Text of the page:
In a news conference in Washington before the deal was complete Attorney General Janet Reno said the decision would be made internally at the Justice Department, which had not discussed the case with the White House.
Justice Department officials said the breakthrough came when Mr. Kaczynski's lawyers said he had given up his insistence on making only a conditional plea agreement that would have permitted him to appeal some of Judge Burrell's rulings.
In the courtroom today after the deal that had been much rumored and discussed nationally was complete, friends of one of the victims, Gilbert Murray, the president of the California Forestry Association who was killed by a bomb in 1995, said to each other, “It's finally over.”
In an aisle seat, Charles Epstein, a nationally known geneticist who was maimed by a bomb in 1993, squeezed the shoulder of his wife.
Mark O'Sullivan, a Federal Bureau of Investigation chaplain, read a statement from Gilbert Murray's widow, Connie, who said she supported the plea bargain but said the prosecutors had been right to seek the death penalty.
Mr. Murray was killed when he opened a package addressed to his predecessor at the Forestry Association. Mr. Kaczynski, the statement from Mrs. Murray said, “is a cold, calculated killer with no remorse. This was terrorism. Gilbert Murray was assassinated and there was no remorse even though he killed the wrong man.”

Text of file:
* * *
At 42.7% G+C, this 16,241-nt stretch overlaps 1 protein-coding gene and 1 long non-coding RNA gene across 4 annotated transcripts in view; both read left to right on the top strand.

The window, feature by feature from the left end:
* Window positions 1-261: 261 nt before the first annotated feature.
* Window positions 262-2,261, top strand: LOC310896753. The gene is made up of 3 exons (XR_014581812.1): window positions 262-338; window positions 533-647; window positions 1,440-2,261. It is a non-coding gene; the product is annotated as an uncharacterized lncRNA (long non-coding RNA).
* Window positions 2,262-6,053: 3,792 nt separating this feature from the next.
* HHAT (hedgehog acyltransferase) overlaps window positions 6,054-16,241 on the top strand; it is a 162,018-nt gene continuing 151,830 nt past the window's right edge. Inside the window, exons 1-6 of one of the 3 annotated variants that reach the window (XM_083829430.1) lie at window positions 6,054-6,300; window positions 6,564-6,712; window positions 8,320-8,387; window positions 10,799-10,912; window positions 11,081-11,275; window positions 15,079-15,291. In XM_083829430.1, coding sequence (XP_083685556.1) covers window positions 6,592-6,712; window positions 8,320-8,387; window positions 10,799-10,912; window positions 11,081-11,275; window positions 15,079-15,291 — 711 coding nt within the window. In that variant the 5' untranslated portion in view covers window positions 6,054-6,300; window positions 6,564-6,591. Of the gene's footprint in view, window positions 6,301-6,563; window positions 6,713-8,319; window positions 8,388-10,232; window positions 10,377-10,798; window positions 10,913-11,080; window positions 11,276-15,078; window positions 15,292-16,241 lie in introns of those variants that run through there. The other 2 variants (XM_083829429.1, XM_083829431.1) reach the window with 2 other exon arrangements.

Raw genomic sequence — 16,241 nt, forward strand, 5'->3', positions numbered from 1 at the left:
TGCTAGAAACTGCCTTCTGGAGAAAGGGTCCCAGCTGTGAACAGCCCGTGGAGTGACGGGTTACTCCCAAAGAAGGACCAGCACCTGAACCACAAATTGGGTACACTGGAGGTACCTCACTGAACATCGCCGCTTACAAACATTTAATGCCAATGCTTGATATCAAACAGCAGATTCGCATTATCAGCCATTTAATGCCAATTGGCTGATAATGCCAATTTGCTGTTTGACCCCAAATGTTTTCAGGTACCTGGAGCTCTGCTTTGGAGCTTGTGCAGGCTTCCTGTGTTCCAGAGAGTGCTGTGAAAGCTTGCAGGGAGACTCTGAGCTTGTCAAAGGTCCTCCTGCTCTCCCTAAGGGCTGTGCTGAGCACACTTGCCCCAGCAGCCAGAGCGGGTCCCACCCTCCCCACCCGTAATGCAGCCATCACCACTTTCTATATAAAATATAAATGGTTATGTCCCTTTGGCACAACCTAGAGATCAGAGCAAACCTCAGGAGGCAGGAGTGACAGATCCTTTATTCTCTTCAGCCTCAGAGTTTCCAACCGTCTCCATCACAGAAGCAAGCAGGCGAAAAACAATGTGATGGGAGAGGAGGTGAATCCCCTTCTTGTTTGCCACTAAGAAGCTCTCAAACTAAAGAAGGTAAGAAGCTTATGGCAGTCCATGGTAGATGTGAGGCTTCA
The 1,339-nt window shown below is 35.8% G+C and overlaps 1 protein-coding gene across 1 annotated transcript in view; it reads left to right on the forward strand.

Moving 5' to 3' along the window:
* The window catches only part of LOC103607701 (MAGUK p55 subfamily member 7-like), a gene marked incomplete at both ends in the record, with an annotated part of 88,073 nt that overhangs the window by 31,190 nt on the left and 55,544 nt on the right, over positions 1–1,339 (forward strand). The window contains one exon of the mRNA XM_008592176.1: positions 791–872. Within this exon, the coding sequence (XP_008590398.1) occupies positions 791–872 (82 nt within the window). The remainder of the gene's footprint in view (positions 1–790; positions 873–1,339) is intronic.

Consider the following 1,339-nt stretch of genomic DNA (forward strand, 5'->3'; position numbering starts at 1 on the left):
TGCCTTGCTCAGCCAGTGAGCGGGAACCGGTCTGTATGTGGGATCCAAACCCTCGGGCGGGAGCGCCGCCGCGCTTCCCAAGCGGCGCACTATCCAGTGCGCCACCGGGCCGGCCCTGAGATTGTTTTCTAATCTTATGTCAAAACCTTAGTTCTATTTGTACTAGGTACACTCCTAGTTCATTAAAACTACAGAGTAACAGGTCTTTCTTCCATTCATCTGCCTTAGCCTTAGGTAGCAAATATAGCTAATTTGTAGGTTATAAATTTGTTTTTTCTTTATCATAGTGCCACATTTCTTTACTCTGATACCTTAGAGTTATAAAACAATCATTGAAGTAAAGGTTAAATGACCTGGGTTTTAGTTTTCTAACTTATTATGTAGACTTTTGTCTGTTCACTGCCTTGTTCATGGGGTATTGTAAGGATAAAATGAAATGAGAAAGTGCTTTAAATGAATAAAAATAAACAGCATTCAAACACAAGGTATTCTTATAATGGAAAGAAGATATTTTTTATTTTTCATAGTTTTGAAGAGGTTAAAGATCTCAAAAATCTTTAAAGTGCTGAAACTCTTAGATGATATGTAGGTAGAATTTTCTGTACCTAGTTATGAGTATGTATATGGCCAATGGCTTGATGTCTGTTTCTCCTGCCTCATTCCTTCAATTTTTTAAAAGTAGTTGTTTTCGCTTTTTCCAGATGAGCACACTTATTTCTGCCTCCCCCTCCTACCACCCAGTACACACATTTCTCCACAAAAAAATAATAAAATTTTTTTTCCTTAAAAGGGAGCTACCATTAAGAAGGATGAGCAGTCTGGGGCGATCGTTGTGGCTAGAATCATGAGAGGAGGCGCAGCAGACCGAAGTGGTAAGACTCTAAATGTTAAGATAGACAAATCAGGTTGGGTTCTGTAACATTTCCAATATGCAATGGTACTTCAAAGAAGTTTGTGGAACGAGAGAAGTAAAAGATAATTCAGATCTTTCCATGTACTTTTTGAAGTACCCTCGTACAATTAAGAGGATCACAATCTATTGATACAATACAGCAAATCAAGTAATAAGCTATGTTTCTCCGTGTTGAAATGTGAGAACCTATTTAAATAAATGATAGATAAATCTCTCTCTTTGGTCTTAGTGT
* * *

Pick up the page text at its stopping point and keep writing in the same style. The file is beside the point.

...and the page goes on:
Mrs. Murray's statement said that Mr. Kaczynski's acts were little more than manipulation by a serial killer.
“Mr. Kaczynski saw loopholes in the system,” her statement read. “His manipulation of the system was very visible.”
Judge Burrell set May 15 for Mr. Kaczynski's formal sentencing. But Mr. Cleary said the plea arrangement did not permit any sentence of less than life in prison without any possibility of release.
In addition, Mr. Kaczynski, who has no known resources, could be fined $3,250,000. The agreement provided that if he should ever earn any money from writing, interviews or other endeavors, those profits would be used to pay restitution to the victims.
Mr. Kaczynski's demeanor was never somber today. He talked easily with the two lawyers with whom he has been warring for weeks, Quin Denvir and Judy Clarke, who sat on either side of him.
As Judge Burrell led him through the series of formalistic questions a judge must ask of a defendant who is pleading guilty, he seemed self-confident to the point of defiance. Occasionally, he seemed to see the situation as comic or absurd.
Judge Burrell asked his age, education and occupation. He was 55, he said. He had a Ph.D. in mathematics and his occupation was “an open question.”
“I was once an assistant professor of mathematics,” he said. “Since then I have spent time living in the woods in Montana.”